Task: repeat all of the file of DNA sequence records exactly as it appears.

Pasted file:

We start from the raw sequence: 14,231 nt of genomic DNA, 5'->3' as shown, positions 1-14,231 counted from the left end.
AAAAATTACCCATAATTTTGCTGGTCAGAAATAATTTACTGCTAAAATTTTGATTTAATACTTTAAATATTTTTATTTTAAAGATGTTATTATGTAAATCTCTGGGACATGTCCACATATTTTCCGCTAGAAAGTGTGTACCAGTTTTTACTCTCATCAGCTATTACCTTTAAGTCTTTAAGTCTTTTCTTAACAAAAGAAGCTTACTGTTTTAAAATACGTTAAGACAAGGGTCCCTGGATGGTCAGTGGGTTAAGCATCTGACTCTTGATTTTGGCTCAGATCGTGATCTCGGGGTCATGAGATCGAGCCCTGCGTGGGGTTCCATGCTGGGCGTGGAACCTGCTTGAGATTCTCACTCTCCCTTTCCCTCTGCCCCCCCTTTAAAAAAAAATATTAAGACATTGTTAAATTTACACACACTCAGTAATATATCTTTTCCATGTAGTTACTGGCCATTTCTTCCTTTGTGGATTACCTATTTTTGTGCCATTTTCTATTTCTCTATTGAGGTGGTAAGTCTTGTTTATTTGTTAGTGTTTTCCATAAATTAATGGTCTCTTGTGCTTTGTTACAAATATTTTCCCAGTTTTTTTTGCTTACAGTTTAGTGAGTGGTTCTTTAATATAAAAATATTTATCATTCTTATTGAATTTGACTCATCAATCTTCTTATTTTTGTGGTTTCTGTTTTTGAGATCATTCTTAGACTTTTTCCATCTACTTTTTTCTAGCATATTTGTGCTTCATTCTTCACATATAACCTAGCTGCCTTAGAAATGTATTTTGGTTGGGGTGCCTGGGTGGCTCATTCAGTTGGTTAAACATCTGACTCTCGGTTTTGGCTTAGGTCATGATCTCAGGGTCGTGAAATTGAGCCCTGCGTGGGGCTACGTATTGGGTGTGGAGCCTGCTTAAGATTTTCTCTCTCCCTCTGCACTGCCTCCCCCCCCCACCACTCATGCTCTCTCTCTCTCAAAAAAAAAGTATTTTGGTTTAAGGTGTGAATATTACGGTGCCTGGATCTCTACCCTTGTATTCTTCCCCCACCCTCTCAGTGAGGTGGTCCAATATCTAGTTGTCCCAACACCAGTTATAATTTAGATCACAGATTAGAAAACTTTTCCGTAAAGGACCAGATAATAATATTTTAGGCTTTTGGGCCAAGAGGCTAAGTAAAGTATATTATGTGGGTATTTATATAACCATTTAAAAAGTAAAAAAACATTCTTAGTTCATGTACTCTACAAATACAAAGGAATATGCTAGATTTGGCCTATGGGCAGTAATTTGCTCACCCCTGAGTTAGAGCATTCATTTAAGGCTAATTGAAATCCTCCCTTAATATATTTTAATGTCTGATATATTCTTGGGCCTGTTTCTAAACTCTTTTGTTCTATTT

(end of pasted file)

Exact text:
We start from the raw sequence: 14,231 nt of genomic DNA, 5'->3' as shown, positions 1-14,231 counted from the left end.
AAAAATTACCCATAATTTTGCTGGTCAGAAATAATTTACTGCTAAAATTTTGATTTAATACTTTAAATATTTTTATTTTAAAGATGTTATTATGTAAATCTCTGGGACATGTCCACATATTTTCCGCTAGAAAGTGTGTACCAGTTTTTACTCTCATCAGCTATTACCTTTAAGTCTTTAAGTCTTTTCTTAACAAAAGAAGCTTACTGTTTTAAAATACGTTAAGACAAGGGTCCCTGGATGGTCAGTGGGTTAAGCATCTGACTCTTGATTTTGGCTCAGATCGTGATCTCGGGGTCATGAGATCGAGCCCTGCGTGGGGTTCCATGCTGGGCGTGGAACCTGCTTGAGATTCTCACTCTCCCTTTCCCTCTGCCCCCCCTTTAAAAAAAAATATTAAGACATTGTTAAATTTACACACACTCAGTAATATATCTTTTCCATGTAGTTACTGGCCATTTCTTCCTTTGTGGATTACCTATTTTTGTGCCATTTTCTATTTCTCTATTGAGGTGGTAAGTCTTGTTTATTTGTTAGTGTTTTCCATAAATTAATGGTCTCTTGTGCTTTGTTACAAATATTTTCCCAGTTTTTTTTGCTTACAGTTTAGTGAGTGGTTCTTTAATATAAAAATATTTATCATTCTTATTGAATTTGACTCATCAATCTTCTTATTTTTGTGGTTTCTGTTTTTGAGATCATTCTTAGACTTTTTCCATCTACTTTTTTCTAGCATATTTGTGCTTCATTCTTCACATATAACCTAGCTGCCTTAGAAATGTATTTTGGTTGGGGTGCCTGGGTGGCTCATTCAGTTGGTTAAACATCTGACTCTCGGTTTTGGCTTAGGTCATGATCTCAGGGTCGTGAAATTGAGCCCTGCGTGGGGCTACGTATTGGGTGTGGAGCCTGCTTAAGATTTTCTCTCTCCCTCTGCACTGCCTCCCCCCCCCACCACTCATGCTCTCTCTCTCTCAAAAAAAAAGTATTTTGGTTTAAGGTGTGAATATTACGGTGCCTGGATCTCTACCCTTGTATTCTTCCCCCACCCTCTCAGTGAGGTGGTCCAATATCTAGTTGTCCCAACACCAGTTATAATTTAGATCACAGATTAGAAAACTTTTCCGTAAAGGACCAGATAATAATATTTTAGGCTTTTGGGCCAAGAGGCTAAGTAAAGTATATTATGTGGGTATTTATATAACCATTTAAAAAGTAAAAAAACATTCTTAGTTCATGTACTCTACAAATACAAAGGAATATGCTAGATTTGGCCTATGGGCAGTAATTTGCTCACCCCTGAGTTAGAGCATTCATTTAAGGCTAATTGAAATCCTCCCTTAATATATTTTAATGTCTGATATATTCTTGGGCCTGTTTCTAAACTCTTTTGTTCTATTT